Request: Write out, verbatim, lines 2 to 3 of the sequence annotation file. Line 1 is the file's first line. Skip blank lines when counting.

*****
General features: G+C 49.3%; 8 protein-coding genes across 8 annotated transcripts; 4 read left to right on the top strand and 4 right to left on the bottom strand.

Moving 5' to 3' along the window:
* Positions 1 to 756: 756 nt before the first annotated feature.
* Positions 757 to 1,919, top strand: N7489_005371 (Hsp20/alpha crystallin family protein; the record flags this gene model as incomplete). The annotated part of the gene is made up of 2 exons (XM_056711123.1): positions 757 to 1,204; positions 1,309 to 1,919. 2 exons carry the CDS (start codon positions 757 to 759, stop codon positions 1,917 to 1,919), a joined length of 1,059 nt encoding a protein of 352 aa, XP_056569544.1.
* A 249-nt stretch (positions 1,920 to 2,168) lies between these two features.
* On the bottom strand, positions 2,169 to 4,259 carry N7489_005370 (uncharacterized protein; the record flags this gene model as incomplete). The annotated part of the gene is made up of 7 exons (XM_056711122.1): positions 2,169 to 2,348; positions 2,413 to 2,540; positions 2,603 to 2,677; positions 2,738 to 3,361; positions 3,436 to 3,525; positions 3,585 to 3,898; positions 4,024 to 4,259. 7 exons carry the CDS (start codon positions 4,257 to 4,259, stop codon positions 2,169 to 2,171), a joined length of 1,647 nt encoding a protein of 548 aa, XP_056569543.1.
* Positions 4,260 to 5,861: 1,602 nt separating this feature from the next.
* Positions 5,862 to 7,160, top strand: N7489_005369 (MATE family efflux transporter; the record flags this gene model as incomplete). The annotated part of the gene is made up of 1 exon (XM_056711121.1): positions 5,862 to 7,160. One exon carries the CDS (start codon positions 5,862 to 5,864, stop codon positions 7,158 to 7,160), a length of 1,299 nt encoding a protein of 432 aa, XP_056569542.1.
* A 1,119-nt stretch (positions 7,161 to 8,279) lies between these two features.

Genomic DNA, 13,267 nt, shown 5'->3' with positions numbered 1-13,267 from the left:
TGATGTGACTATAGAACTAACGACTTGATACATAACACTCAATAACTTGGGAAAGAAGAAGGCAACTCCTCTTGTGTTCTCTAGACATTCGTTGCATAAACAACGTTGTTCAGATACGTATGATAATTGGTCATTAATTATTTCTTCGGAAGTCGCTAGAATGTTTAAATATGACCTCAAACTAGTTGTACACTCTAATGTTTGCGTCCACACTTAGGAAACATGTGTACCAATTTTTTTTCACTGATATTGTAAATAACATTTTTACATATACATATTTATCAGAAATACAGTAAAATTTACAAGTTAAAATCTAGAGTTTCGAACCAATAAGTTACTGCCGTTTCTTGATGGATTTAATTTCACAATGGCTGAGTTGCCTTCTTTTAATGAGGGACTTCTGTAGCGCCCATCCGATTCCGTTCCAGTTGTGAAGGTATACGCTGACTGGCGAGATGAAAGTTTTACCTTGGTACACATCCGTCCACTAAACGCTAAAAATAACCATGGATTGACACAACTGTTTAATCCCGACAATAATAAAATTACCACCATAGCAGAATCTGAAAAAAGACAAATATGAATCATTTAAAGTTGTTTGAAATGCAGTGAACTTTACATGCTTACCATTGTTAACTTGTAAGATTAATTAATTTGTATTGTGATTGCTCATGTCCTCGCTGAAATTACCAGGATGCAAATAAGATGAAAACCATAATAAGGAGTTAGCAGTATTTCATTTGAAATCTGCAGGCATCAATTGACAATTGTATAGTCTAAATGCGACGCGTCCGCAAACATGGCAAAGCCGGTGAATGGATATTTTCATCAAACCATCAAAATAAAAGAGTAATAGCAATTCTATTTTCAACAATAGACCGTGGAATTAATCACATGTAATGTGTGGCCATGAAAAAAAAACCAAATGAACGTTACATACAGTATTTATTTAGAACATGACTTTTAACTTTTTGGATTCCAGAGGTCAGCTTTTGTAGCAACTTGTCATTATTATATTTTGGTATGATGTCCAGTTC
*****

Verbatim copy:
Moving 5' to 3' along the window:
* Positions 1 to 756: 756 nt before the first annotated feature.